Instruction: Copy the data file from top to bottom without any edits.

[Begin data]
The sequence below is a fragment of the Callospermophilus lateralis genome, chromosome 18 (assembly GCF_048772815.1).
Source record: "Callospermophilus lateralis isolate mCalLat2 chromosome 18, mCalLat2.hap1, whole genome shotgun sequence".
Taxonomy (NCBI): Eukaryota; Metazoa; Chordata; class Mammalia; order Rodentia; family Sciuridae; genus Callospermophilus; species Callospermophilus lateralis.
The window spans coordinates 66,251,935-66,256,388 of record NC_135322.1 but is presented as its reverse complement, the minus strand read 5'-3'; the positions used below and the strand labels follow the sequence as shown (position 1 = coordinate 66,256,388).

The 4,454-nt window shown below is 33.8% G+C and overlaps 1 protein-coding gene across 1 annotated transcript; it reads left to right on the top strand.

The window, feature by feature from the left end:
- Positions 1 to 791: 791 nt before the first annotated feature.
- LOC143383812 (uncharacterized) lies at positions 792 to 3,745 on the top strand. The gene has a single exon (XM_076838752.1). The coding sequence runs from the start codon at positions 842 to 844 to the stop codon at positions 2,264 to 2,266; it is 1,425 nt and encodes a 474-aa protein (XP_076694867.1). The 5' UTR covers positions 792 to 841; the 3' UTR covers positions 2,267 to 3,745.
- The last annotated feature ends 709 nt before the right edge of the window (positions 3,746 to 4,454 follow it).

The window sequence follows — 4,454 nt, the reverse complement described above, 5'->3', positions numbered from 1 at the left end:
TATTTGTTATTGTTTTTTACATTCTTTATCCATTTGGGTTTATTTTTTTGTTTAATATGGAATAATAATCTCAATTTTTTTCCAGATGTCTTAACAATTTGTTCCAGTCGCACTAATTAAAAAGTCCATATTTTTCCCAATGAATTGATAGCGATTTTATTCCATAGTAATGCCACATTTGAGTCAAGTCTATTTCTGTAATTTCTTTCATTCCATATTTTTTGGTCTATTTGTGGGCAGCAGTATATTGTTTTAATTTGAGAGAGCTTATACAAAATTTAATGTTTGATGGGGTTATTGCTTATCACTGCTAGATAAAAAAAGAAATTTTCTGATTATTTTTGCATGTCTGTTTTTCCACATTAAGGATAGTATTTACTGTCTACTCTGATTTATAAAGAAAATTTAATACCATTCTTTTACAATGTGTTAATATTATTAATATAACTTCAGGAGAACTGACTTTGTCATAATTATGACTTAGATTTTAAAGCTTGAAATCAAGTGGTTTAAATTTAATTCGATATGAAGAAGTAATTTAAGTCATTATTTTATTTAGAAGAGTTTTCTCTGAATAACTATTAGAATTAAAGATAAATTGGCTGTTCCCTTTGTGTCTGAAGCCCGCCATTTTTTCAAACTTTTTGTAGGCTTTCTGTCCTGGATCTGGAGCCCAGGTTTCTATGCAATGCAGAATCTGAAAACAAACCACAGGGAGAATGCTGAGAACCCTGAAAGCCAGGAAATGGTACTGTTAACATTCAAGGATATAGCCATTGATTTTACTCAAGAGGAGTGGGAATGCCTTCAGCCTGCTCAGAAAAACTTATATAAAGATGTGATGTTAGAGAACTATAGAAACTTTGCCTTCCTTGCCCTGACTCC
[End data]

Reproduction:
The sequence below is a fragment of the Callospermophilus lateralis genome, chromosome 18 (assembly GCF_048772815.1).
Source record: "Callospermophilus lateralis isolate mCalLat2 chromosome 18, mCalLat2.hap1, whole genome shotgun sequence".
Taxonomy (NCBI): Eukaryota; Metazoa; Chordata; class Mammalia; order Rodentia; family Sciuridae; genus Callospermophilus; species Callospermophilus lateralis.
The window spans coordinates 66,251,935-66,256,388 of record NC_135322.1 but is presented as its reverse complement, the minus strand read 5'-3'; the positions used below and the strand labels follow the sequence as shown (position 1 = coordinate 66,256,388).

The 4,454-nt window shown below is 33.8% G+C and overlaps 1 protein-coding gene across 1 annotated transcript; it reads left to right on the top strand.

The window, feature by feature from the left end:
- Positions 1 to 791: 791 nt before the first annotated feature.
- LOC143383812 (uncharacterized) lies at positions 792 to 3,745 on the top strand. The gene has a single exon (XM_076838752.1). The coding sequence runs from the start codon at positions 842 to 844 to the stop codon at positions 2,264 to 2,266; it is 1,425 nt and encodes a 474-aa protein (XP_076694867.1). The 5' UTR covers positions 792 to 841; the 3' UTR covers positions 2,267 to 3,745.
- The last annotated feature ends 709 nt before the right edge of the window (positions 3,746 to 4,454 follow it).

The window sequence follows — 4,454 nt, the reverse complement described above, 5'->3', positions numbered from 1 at the left end:
TATTTGTTATTGTTTTTTACATTCTTTATCCATTTGGGTTTATTTTTTTGTTTAATATGGAATAATAATCTCAATTTTTTTCCAGATGTCTTAACAATTTGTTCCAGTCGCACTAATTAAAAAGTCCATATTTTTCCCAATGAATTGATAGCGATTTTATTCCATAGTAATGCCACATTTGAGTCAAGTCTATTTCTGTAATTTCTTTCATTCCATATTTTTTGGTCTATTTGTGGGCAGCAGTATATTGTTTTAATTTGAGAGAGCTTATACAAAATTTAATGTTTGATGGGGTTATTGCTTATCACTGCTAGATAAAAAAAGAAATTTTCTGATTATTTTTGCATGTCTGTTTTTCCACATTAAGGATAGTATTTACTGTCTACTCTGATTTATAAAGAAAATTTAATACCATTCTTTTACAATGTGTTAATATTATTAATATAACTTCAGGAGAACTGACTTTGTCATAATTATGACTTAGATTTTAAAGCTTGAAATCAAGTGGTTTAAATTTAATTCGATATGAAGAAGTAATTTAAGTCATTATTTTATTTAGAAGAGTTTTCTCTGAATAACTATTAGAATTAAAGATAAATTGGCTGTTCCCTTTGTGTCTGAAGCCCGCCATTTTTTCAAACTTTTTGTAGGCTTTCTGTCCTGGATCTGGAGCCCAGGTTTCTATGCAATGCAGAATCTGAAAACAAACCACAGGGAGAATGCTGAGAACCCTGAAAGCCAGGAAATGGTACTGTTAACATTCAAGGATATAGCCATTGATTTTACTCAAGAGGAGTGGGAATGCCTTCAGCCTGCTCAGAAAAACTTATATAAAGATGTGATGTTAGAGAACTATAGAAACTTTGCCTTCCTTGCCCTGACTCC